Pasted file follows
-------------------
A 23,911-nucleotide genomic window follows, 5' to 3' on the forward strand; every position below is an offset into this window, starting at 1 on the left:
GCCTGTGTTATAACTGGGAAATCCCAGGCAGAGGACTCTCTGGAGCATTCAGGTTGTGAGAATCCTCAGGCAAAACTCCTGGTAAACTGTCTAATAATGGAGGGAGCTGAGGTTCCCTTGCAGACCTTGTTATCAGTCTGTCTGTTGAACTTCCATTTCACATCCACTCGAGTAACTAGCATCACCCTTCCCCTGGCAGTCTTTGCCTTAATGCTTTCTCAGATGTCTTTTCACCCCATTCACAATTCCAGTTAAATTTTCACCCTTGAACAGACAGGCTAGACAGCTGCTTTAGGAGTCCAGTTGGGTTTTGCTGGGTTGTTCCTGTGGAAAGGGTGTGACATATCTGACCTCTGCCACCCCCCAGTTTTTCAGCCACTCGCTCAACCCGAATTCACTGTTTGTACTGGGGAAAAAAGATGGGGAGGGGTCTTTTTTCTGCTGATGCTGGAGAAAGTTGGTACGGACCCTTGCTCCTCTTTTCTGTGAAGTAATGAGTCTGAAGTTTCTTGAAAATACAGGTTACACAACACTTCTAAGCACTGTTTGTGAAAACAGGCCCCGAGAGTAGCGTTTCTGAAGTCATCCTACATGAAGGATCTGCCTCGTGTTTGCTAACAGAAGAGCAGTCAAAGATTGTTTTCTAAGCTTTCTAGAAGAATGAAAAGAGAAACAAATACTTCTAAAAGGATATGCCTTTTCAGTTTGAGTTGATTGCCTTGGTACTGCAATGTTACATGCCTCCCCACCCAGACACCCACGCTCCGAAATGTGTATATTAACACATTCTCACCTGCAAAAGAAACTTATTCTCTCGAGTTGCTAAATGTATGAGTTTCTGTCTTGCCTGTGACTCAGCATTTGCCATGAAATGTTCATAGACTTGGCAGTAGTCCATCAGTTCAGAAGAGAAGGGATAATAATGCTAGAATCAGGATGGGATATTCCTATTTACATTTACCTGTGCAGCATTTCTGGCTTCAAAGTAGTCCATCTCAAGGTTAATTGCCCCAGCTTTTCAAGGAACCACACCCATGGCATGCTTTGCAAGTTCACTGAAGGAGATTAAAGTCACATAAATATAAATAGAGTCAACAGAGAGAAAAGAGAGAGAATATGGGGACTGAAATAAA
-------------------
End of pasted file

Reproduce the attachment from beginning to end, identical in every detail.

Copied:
A 23,911-nucleotide genomic window follows, 5' to 3' on the forward strand; every position below is an offset into this window, starting at 1 on the left:
GCCTGTGTTATAACTGGGAAATCCCAGGCAGAGGACTCTCTGGAGCATTCAGGTTGTGAGAATCCTCAGGCAAAACTCCTGGTAAACTGTCTAATAATGGAGGGAGCTGAGGTTCCCTTGCAGACCTTGTTATCAGTCTGTCTGTTGAACTTCCATTTCACATCCACTCGAGTAACTAGCATCACCCTTCCCCTGGCAGTCTTTGCCTTAATGCTTTCTCAGATGTCTTTTCACCCCATTCACAATTCCAGTTAAATTTTCACCCTTGAACAGACAGGCTAGACAGCTGCTTTAGGAGTCCAGTTGGGTTTTGCTGGGTTGTTCCTGTGGAAAGGGTGTGACATATCTGACCTCTGCCACCCCCCAGTTTTTCAGCCACTCGCTCAACCCGAATTCACTGTTTGTACTGGGGAAAAAAGATGGGGAGGGGTCTTTTTTCTGCTGATGCTGGAGAAAGTTGGTACGGACCCTTGCTCCTCTTTTCTGTGAAGTAATGAGTCTGAAGTTTCTTGAAAATACAGGTTACACAACACTTCTAAGCACTGTTTGTGAAAACAGGCCCCGAGAGTAGCGTTTCTGAAGTCATCCTACATGAAGGATCTGCCTCGTGTTTGCTAACAGAAGAGCAGTCAAAGATTGTTTTCTAAGCTTTCTAGAAGAATGAAAAGAGAAACAAATACTTCTAAAAGGATATGCCTTTTCAGTTTGAGTTGATTGCCTTGGTACTGCAATGTTACATGCCTCCCCACCCAGACACCCACGCTCCGAAATGTGTATATTAACACATTCTCACCTGCAAAAGAAACTTATTCTCTCGAGTTGCTAAATGTATGAGTTTCTGTCTTGCCTGTGACTCAGCATTTGCCATGAAATGTTCATAGACTTGGCAGTAGTCCATCAGTTCAGAAGAGAAGGGATAATAATGCTAGAATCAGGATGGGATATTCCTATTTACATTTACCTGTGCAGCATTTCTGGCTTCAAAGTAGTCCATCTCAAGGTTAATTGCCCCAGCTTTTCAAGGAACCACACCCATGGCATGCTTTGCAAGTTCACTGAAGGAGATTAAAGTCACATAAATATAAATAGAGTCAACAGAGAGAAAAGAGAGAGAATATGGGGACTGAAATAAA